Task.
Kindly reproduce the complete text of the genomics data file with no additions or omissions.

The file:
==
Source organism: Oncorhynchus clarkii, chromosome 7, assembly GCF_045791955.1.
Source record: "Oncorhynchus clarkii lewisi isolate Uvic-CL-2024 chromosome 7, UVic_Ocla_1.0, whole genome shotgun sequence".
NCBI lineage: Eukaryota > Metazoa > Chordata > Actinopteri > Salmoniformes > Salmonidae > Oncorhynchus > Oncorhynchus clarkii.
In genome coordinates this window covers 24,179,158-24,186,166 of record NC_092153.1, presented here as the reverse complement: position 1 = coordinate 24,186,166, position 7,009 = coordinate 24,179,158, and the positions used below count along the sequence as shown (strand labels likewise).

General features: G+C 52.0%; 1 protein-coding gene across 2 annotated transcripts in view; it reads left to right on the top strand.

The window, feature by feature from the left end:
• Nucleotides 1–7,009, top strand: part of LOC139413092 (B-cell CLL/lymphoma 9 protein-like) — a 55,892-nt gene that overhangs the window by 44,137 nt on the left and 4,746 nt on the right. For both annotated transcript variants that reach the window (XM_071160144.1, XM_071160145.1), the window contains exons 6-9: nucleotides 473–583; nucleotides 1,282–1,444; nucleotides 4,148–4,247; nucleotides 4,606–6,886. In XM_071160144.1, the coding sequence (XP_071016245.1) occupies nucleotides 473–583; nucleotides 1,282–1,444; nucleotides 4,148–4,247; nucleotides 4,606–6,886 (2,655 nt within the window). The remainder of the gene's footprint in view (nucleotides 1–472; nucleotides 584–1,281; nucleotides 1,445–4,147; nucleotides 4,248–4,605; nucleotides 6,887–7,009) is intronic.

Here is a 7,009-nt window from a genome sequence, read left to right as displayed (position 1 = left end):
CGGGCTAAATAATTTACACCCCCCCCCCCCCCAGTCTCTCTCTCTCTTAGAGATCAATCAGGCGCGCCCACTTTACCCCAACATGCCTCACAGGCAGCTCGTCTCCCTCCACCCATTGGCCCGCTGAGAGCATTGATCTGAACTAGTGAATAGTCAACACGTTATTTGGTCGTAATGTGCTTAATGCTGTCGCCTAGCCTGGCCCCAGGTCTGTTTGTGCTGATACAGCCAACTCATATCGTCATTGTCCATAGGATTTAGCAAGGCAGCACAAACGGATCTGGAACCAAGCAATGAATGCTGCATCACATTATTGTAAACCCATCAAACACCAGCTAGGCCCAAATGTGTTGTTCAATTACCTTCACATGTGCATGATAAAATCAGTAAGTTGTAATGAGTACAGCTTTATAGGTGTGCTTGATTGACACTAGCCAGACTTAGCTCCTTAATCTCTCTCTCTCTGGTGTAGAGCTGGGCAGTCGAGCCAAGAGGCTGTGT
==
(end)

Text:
Source organism: Oncorhynchus clarkii, chromosome 7, assembly GCF_045791955.1.
Source record: "Oncorhynchus clarkii lewisi isolate Uvic-CL-2024 chromosome 7, UVic_Ocla_1.0, whole genome shotgun sequence".
NCBI lineage: Eukaryota > Metazoa > Chordata > Actinopteri > Salmoniformes > Salmonidae > Oncorhynchus > Oncorhynchus clarkii.
In genome coordinates this window covers 24,179,158-24,186,166 of record NC_092153.1, presented here as the reverse complement: position 1 = coordinate 24,186,166, position 7,009 = coordinate 24,179,158, and the positions used below count along the sequence as shown (strand labels likewise).

General features: G+C 52.0%; 1 protein-coding gene across 2 annotated transcripts in view; it reads left to right on the top strand.

The window, feature by feature from the left end:
• Nucleotides 1–7,009, top strand: part of LOC139413092 (B-cell CLL/lymphoma 9 protein-like) — a 55,892-nt gene that overhangs the window by 44,137 nt on the left and 4,746 nt on the right. For both annotated transcript variants that reach the window (XM_071160144.1, XM_071160145.1), the window contains exons 6-9: nucleotides 473–583; nucleotides 1,282–1,444; nucleotides 4,148–4,247; nucleotides 4,606–6,886. In XM_071160144.1, the coding sequence (XP_071016245.1) occupies nucleotides 473–583; nucleotides 1,282–1,444; nucleotides 4,148–4,247; nucleotides 4,606–6,886 (2,655 nt within the window). The remainder of the gene's footprint in view (nucleotides 1–472; nucleotides 584–1,281; nucleotides 1,445–4,147; nucleotides 4,248–4,605; nucleotides 6,887–7,009) is intronic.

Here is a 7,009-nt window from a genome sequence, read left to right as displayed (position 1 = left end):
CGGGCTAAATAATTTACACCCCCCCCCCCCCCAGTCTCTCTCTCTCTTAGAGATCAATCAGGCGCGCCCACTTTACCCCAACATGCCTCACAGGCAGCTCGTCTCCCTCCACCCATTGGCCCGCTGAGAGCATTGATCTGAACTAGTGAATAGTCAACACGTTATTTGGTCGTAATGTGCTTAATGCTGTCGCCTAGCCTGGCCCCAGGTCTGTTTGTGCTGATACAGCCAACTCATATCGTCATTGTCCATAGGATTTAGCAAGGCAGCACAAACGGATCTGGAACCAAGCAATGAATGCTGCATCACATTATTGTAAACCCATCAAACACCAGCTAGGCCCAAATGTGTTGTTCAATTACCTTCACATGTGCATGATAAAATCAGTAAGTTGTAATGAGTACAGCTTTATAGGTGTGCTTGATTGACACTAGCCAGACTTAGCTCCTTAATCTCTCTCTCTCTGGTGTAGAGCTGGGCAGTCGAGCCAAGAGGCTGTGT